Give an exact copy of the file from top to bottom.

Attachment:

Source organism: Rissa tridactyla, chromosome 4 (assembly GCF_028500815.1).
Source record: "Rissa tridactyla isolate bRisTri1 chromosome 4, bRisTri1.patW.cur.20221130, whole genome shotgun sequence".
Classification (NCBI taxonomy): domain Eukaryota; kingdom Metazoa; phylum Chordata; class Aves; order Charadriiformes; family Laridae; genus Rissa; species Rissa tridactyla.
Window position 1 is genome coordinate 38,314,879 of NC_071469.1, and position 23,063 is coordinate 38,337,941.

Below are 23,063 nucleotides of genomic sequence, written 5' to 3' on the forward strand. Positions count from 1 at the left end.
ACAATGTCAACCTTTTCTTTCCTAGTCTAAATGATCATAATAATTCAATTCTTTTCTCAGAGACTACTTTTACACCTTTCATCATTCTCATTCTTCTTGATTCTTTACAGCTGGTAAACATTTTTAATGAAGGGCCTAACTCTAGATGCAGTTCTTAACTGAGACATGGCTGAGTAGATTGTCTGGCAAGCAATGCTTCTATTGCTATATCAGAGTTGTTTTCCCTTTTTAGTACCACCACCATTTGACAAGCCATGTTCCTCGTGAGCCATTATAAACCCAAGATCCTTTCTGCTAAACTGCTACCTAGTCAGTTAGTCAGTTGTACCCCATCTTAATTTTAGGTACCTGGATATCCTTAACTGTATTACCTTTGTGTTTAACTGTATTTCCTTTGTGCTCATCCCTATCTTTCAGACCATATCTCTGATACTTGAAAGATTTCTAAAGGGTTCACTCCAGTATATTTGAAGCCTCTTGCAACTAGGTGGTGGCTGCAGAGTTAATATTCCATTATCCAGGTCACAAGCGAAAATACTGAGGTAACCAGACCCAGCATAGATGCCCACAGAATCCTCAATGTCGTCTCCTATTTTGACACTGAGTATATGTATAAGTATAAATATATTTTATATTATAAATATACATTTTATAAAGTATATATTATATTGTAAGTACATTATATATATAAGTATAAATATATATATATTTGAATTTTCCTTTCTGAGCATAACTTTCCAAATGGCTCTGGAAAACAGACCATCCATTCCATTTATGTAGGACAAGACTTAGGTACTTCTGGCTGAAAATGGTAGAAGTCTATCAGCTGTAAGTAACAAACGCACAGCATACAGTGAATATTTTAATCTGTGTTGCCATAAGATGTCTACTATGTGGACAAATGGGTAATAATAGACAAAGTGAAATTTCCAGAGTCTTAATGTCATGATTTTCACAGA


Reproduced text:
Source organism: Rissa tridactyla, chromosome 4 (assembly GCF_028500815.1).
Source record: "Rissa tridactyla isolate bRisTri1 chromosome 4, bRisTri1.patW.cur.20221130, whole genome shotgun sequence".
Classification (NCBI taxonomy): domain Eukaryota; kingdom Metazoa; phylum Chordata; class Aves; order Charadriiformes; family Laridae; genus Rissa; species Rissa tridactyla.
Window position 1 is genome coordinate 38,314,879 of NC_071469.1, and position 23,063 is coordinate 38,337,941.

Below are 23,063 nucleotides of genomic sequence, written 5' to 3' on the forward strand. Positions count from 1 at the left end.
ACAATGTCAACCTTTTCTTTCCTAGTCTAAATGATCATAATAATTCAATTCTTTTCTCAGAGACTACTTTTACACCTTTCATCATTCTCATTCTTCTTGATTCTTTACAGCTGGTAAACATTTTTAATGAAGGGCCTAACTCTAGATGCAGTTCTTAACTGAGACATGGCTGAGTAGATTGTCTGGCAAGCAATGCTTCTATTGCTATATCAGAGTTGTTTTCCCTTTTTAGTACCACCACCATTTGACAAGCCATGTTCCTCGTGAGCCATTATAAACCCAAGATCCTTTCTGCTAAACTGCTACCTAGTCAGTTAGTCAGTTGTACCCCATCTTAATTTTAGGTACCTGGATATCCTTAACTGTATTACCTTTGTGTTTAACTGTATTTCCTTTGTGCTCATCCCTATCTTTCAGACCATATCTCTGATACTTGAAAGATTTCTAAAGGGTTCACTCCAGTATATTTGAAGCCTCTTGCAACTAGGTGGTGGCTGCAGAGTTAATATTCCATTATCCAGGTCACAAGCGAAAATACTGAGGTAACCAGACCCAGCATAGATGCCCACAGAATCCTCAATGTCGTCTCCTATTTTGACACTGAGTATATGTATAAGTATAAATATATTTTATATTATAAATATACATTTTATAAAGTATATATTATATTGTAAGTACATTATATATATAAGTATAAATATATATATATTTGAATTTTCCTTTCTGAGCATAACTTTCCAAATGGCTCTGGAAAACAGACCATCCATTCCATTTATGTAGGACAAGACTTAGGTACTTCTGGCTGAAAATGGTAGAAGTCTATCAGCTGTAAGTAACAAACGCACAGCATACAGTGAATATTTTAATCTGTGTTGCCATAAGATGTCTACTATGTGGACAAATGGGTAATAATAGACAAAGTGAAATTTCCAGAGTCTTAATGTCATGATTTTCACAGA